UPNA, the Education Department and Navarrabiomed participate in physical activity observatory for 3- to 6-year-old children in Navarra
Researchers from the Public University of Navarra (UPNA), Navarrabiomed and the Education Department of the Government of Navarra participated in a research project financed by the Navarra Education Department to create the first Physical Education Observatory for 3- to 6-year-old children in Navarra. They were Alicia Alonso, Mikel Izquierdo and Alazne Antón (UPNA), Antonio García-Hermoso and Robinson Ramírez-Vélez (Navarrabiomed), and Berta Villoslada and Berta Echavarri (CIP FP Lumbier-Education Department, Government of Navarra).
The Observatory is meant to promote physical activity in schoolchildren, reducing their screen time and adding relaxation time instead, as it has been shown that developing healthy habits in childhood is crucial to preventing cardiovascular disease in adult life. In order to achieve its goal, the Observatory will conduct a series of assessments in local schools, with children and their families, testing their fitness, measuring their sleep time and analysing all this information with them. The evaluation includes physical tests (jumping with both feet, speed/agility tests, etc.), body composition analysis (waist circumference, percentage of body fat and body mass index) and the use of personal electronic devices to measure the intensity of everyday activity and rest/sleep periods. In addition, the correlation will be established between fitness and school achievements.
The study is set to begin in Colegio Santa María la Real-Maristas Pamplona in October, then moving to Colegio Público San Juan de la Cadena. Finally, there will be a special teacher training module in CIP FP Lumbier, targeted at the students in the higher education training cycles (80), who will become assessors. This will be part of the module titled ‘Fitness testing and response to accidents’.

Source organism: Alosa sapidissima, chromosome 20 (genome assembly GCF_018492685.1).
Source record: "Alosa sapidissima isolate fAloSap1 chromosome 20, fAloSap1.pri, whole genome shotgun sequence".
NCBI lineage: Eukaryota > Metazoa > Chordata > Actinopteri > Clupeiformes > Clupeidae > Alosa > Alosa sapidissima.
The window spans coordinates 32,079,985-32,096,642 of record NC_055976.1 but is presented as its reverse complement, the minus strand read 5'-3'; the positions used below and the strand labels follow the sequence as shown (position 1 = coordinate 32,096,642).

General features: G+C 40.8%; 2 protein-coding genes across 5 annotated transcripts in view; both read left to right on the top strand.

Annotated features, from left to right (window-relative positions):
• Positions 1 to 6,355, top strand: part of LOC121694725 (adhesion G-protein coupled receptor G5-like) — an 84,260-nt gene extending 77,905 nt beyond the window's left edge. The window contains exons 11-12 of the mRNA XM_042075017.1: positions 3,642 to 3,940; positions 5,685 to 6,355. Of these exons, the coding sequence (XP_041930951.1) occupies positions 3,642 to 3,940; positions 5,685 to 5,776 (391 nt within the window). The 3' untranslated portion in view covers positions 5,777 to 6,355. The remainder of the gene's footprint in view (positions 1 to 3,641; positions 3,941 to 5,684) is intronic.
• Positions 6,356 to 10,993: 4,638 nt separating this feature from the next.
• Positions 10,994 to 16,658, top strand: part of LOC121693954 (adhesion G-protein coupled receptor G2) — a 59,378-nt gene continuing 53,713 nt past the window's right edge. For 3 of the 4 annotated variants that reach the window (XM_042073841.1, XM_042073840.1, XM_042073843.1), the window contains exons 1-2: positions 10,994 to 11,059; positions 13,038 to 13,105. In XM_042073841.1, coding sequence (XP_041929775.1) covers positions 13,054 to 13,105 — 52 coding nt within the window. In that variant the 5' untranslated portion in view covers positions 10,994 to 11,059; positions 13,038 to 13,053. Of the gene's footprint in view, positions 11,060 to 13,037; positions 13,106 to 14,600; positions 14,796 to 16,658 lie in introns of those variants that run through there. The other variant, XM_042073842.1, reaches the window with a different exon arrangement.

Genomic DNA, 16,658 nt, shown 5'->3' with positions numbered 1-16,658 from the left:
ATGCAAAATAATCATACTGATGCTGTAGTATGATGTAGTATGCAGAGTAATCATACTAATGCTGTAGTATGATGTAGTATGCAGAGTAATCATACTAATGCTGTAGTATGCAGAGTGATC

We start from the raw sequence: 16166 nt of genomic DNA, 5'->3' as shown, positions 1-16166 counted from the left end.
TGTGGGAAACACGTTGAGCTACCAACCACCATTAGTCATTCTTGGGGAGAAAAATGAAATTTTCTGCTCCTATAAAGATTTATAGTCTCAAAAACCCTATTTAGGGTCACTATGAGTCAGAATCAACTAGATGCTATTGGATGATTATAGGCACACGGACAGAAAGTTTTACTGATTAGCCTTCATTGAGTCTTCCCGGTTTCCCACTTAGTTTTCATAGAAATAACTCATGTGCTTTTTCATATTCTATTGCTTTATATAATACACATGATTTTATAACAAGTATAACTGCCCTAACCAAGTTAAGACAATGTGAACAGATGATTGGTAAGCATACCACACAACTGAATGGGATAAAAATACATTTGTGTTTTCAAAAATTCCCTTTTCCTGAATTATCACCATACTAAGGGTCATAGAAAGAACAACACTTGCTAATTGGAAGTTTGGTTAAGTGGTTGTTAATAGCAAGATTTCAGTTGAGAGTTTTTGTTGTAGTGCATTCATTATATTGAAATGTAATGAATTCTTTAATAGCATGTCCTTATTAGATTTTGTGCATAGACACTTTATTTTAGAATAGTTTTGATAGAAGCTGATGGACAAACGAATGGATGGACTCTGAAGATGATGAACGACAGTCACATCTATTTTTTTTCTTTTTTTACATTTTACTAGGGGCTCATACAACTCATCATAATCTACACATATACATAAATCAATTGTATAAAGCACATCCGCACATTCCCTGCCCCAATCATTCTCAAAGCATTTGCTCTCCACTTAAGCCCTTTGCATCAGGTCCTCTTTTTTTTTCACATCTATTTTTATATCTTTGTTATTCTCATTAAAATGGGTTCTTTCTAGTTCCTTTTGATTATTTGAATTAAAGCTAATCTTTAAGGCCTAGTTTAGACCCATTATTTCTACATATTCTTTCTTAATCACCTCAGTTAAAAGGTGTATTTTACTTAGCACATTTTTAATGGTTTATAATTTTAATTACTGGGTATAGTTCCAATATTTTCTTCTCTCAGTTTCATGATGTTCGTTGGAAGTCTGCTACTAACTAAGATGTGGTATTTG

Throughout the process, school teachers will participate in measurements and evaluations, in an effort to introduce new trends, methods and formulas in children health assessment. According to the authors of the study, ‘the results might help understand why schoolchildren are gaining weight and their performance at school is worsening, with low levels of physical activity.’
Childhood as a critical period to develop healthy habits
‘Early childhood is a critical period for physical, social and cognitive development, to establish healthy behaviour patterns that can be kept into adulthood,’ the researchers say. Studies show that ‘regular participation in physical activities by pre-schoolers is essential for normal development and growth, with immediate and long-term benefits for physical and psychological wellbeing,’ they add. However, they explain, evidence for this age group is still relatively scarce as compared to the data available for children and adolescents aged 6 to 17.
Recently, the World Health Organisation (WHO) published new guidelines on physical activity, sedentary behaviour and sleep for children under 5 years of age. According to these recommendations, children 3-5 years of age should spend at least 180 minutes in a variety of types of physical activities, of which at least 60 minutes is moderate- to vigorous-intensity activity. ‘Despite the benefits for health of regular physical activity, many pre-schoolers fail to meet these standards,’ the authors of the study state. The Observatory is aimed at improving results in this area.